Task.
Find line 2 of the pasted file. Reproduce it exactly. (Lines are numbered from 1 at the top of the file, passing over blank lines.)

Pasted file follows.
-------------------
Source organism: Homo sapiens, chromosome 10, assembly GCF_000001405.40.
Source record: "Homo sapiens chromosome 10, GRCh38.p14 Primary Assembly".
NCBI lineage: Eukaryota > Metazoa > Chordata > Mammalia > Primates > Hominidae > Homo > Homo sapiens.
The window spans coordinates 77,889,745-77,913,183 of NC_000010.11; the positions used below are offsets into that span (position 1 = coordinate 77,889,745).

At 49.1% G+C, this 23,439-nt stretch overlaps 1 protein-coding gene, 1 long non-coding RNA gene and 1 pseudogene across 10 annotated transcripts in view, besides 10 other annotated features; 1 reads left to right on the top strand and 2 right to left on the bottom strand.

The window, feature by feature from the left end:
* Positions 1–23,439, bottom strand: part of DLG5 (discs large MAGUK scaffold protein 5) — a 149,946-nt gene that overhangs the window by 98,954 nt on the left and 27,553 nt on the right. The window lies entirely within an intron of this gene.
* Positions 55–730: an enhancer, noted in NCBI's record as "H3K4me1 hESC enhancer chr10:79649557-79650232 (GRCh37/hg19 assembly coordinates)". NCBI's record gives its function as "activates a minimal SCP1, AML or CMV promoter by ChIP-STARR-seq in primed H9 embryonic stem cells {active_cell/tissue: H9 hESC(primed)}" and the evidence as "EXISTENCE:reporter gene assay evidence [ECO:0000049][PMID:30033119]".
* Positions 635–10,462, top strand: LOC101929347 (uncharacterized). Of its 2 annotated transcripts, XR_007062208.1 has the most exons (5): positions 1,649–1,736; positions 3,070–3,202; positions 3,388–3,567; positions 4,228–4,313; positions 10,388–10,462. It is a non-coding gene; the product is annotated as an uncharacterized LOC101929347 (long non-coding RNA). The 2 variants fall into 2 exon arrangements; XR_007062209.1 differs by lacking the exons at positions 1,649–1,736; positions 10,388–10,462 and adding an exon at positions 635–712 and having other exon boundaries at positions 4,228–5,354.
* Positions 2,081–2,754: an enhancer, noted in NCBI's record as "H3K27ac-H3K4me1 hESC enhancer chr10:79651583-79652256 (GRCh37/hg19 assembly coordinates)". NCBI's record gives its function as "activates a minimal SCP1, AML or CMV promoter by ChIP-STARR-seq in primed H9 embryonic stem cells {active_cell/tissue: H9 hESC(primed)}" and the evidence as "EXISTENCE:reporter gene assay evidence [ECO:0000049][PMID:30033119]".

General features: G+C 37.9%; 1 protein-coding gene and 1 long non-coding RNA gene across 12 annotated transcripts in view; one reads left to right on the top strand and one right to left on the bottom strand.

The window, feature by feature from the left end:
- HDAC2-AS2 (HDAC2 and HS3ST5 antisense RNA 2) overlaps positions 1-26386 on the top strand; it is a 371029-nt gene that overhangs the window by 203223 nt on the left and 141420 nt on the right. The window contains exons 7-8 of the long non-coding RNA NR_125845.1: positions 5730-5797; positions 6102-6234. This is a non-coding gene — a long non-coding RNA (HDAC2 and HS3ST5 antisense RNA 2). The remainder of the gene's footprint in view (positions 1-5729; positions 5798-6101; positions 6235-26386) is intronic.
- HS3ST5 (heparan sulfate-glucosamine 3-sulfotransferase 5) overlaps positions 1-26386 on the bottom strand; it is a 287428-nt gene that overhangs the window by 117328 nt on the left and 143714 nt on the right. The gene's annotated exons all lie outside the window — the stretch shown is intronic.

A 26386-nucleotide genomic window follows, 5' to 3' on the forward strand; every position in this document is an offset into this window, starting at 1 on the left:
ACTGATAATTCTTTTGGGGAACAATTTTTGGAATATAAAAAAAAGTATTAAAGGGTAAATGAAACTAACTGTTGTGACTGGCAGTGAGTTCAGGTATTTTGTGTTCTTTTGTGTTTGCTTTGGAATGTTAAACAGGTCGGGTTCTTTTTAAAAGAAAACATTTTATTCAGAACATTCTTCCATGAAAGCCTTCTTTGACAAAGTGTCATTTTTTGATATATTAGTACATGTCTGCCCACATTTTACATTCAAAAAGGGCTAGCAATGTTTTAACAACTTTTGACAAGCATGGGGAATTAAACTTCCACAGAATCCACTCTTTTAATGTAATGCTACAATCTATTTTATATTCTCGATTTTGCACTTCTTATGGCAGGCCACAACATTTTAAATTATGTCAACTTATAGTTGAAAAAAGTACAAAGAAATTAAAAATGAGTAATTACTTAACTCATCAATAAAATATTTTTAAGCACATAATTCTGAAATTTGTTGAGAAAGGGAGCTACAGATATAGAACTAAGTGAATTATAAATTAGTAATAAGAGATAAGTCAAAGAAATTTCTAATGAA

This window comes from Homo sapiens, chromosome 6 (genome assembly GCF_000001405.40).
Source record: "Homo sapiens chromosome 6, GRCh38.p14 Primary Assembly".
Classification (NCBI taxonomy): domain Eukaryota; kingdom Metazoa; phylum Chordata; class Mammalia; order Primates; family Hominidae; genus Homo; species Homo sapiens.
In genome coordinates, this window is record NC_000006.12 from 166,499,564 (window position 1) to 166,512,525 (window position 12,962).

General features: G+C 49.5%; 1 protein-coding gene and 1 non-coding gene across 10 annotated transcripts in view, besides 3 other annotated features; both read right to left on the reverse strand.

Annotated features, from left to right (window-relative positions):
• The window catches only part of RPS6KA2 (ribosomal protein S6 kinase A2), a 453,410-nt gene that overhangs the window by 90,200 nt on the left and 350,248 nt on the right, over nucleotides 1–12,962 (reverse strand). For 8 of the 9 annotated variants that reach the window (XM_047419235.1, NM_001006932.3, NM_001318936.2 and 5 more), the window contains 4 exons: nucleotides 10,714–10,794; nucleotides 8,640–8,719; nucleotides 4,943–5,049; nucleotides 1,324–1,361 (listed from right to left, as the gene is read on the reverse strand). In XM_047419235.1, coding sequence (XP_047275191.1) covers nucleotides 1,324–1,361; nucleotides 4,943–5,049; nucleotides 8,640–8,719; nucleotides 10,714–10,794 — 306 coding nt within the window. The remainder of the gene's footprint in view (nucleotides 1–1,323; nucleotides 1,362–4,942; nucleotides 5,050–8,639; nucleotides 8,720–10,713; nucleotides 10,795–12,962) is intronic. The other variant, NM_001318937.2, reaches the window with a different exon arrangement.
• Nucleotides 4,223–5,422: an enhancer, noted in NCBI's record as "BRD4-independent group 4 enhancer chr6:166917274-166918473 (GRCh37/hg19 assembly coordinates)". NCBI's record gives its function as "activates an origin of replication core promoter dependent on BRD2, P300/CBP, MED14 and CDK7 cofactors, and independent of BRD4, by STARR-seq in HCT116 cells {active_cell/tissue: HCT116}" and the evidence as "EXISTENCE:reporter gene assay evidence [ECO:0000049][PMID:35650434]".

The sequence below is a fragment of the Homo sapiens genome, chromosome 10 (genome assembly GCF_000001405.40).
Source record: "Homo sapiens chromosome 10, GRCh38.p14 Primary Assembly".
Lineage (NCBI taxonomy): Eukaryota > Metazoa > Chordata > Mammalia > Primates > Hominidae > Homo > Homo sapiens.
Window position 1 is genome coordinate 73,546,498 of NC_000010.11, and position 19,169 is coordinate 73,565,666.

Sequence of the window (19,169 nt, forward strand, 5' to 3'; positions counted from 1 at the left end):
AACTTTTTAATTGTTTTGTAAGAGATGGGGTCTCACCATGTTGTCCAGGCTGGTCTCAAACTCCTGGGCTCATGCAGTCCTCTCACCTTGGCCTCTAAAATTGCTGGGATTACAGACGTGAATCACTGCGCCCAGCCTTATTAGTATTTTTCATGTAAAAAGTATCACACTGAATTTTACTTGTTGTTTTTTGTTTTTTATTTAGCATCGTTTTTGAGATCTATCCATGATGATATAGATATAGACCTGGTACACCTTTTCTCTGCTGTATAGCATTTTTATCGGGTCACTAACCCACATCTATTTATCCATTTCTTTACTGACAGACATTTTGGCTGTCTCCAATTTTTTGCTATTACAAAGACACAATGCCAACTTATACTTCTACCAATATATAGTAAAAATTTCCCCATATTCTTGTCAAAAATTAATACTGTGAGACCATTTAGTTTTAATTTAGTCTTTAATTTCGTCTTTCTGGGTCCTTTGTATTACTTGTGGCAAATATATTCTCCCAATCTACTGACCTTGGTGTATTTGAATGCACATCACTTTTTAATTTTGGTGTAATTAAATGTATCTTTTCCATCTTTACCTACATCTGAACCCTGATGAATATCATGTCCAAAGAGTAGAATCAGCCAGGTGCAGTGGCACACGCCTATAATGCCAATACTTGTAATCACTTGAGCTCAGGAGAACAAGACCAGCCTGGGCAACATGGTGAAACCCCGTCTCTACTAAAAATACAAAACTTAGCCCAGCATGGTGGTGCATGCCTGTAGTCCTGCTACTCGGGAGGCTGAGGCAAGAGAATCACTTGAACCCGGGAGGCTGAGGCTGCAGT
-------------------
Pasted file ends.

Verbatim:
Source record: "Homo sapiens chromosome 10, GRCh38.p14 Primary Assembly".